Your Road to Financial Independence Starts With Investment Goals

Your Road to Financial Independence Starts With Investment Goals

Financial independence means that you have enough assets that generate income or cash flow so you don’t have to work actively to support your lifestyle. How do you achieve financial independence? By building an investment portfolio. A good investor will set investment goals that are measurable, reasonable, and compatible with one’s long-term objectives.

Your investment goal must be measurable. Planning to save money every month is not a measurable goal. Planning to save $100 every month is a more definite target that you can actually work towards accomplishing.

Your investment goal must be reasonable. If you want to enjoy your first million by the age of 40, utilize financial tools to help you calculate how you can get there. If your current rate of savings is insufficient, either lower your expectations or invest more money.

Your investment goal must be compatible with your long-term objectives. You want to save money now because you want to be able to enjoy the fruits of your labor later. There is no point in working yourself to death just to get rich if you’ll end up spending that money on medical bills. Keep a happy balance between your short term needs and long term wants while enjoying life to the fullest.

Checklist for Setting Investment Goals

If you are married, it is important to sit down with your spouse and make sure that you have the same investment goals. If you are single, following a checklist can also be helpful in maintaining your focus.

What is your motivation?

For people who are thrifty and live below their means, saving money comes naturally. But for many investors, the compulsion to build wealth is driven by some kind of motivation. It is important that you identify what makes you want to achieve financial independence so you have a better idea how to design your portfolio.

What is your target passive income?

How much passive income do you need to create in order to live comfortably without withdrawing more than 4 percent of the principal value each year?

What is your risk tolerance?

Market fluctuations are normal but some people tend to respond with a knee-jerk reaction to these changes. The question is how much risk are you willing to take? Are you better off investing in “safer” asset classes that have compounding ability than riskier ones like stocks?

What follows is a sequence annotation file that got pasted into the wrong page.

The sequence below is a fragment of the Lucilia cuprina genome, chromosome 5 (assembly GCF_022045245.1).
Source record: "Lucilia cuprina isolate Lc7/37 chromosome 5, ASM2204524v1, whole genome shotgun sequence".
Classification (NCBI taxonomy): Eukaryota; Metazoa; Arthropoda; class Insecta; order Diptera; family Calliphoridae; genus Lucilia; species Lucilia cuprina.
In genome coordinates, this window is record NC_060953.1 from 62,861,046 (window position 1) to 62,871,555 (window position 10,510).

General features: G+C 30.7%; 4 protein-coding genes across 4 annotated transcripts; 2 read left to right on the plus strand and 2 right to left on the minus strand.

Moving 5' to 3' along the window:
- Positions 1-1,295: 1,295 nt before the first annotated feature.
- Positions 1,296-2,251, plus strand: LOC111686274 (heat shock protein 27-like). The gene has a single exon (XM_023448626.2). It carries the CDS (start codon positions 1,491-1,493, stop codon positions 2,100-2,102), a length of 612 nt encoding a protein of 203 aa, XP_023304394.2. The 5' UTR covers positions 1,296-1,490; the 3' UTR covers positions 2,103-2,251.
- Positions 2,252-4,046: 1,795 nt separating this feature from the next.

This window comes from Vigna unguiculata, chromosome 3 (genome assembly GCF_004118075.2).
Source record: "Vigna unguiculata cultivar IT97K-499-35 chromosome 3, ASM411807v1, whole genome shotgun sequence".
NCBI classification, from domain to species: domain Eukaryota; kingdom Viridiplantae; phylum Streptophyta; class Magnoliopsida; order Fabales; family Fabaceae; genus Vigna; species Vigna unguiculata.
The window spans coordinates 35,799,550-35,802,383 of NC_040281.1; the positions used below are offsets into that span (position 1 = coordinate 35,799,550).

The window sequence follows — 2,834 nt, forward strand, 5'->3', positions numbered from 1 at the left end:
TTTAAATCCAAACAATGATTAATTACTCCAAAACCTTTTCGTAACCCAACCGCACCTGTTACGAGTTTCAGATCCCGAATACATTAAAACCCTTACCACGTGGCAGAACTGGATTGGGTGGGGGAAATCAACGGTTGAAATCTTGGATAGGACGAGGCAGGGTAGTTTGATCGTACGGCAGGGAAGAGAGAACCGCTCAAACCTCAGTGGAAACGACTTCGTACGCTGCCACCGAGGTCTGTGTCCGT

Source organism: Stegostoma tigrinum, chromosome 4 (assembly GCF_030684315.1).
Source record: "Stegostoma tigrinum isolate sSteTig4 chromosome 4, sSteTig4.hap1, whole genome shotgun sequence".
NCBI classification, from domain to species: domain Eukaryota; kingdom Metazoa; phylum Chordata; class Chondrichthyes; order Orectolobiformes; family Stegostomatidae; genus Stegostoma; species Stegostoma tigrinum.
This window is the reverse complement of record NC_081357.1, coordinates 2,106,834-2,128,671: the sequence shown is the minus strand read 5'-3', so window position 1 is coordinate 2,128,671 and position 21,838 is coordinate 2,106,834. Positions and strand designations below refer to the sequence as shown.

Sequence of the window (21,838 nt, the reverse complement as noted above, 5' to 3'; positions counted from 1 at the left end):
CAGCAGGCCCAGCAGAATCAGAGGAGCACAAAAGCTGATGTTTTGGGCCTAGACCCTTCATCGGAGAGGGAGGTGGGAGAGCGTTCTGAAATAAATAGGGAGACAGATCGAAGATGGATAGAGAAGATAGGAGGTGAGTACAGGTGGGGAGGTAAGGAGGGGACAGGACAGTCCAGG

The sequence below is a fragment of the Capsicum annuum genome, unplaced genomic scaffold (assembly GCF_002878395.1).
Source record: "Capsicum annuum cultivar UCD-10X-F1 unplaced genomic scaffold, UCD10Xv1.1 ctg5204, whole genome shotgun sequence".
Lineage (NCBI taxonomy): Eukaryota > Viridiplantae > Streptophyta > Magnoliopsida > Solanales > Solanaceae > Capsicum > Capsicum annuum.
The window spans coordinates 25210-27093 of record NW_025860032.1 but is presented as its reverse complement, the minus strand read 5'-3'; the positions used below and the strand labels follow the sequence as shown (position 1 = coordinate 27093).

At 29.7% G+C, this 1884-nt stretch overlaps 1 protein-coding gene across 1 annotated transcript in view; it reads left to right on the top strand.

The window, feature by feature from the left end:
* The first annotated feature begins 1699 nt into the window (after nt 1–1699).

Will your moral values play a part in your portfolio?

If an opportunity arises to invest in an energy company, would that come into conflict with your pro-environment advocacy? Are you comfortable buying tobacco shares or owning a distillery? You need to decide if generating income is worth going against the ethics you hold dear.

Are you investing for yourself or your beneficiaries?

You can enjoy a higher withdrawal rate if you spend through your capital. But if you decide that you want to leave most of it to your heirs, you should be willing to take only a small cut of passive income and let the principal grow over time.

Are you capable of managing your own portfolio?

Hiring a financial adviser means additional cost but it can be an investment in itself as well. Unless you have a background in finances, asset management companies are in a better position to manage your mutual funds, taxes, and financial planning than an investment newbie like you.

Does your personality match your portfolio choices?

Would you rather invest in residential real estate and personally manage the upkeep or focus on stocks that do not require your hands-on involvement?

What is your timeline?

Even if a long-term investment opportunity seems very attractive, it is probably not wise to invest your money if you will need it back in three to five years. Your asset class should not only match your temperament, values, motivation, risk tolerance, and income goal but your timeline as well.

Need help identifying your investment goals? Talk to us today!

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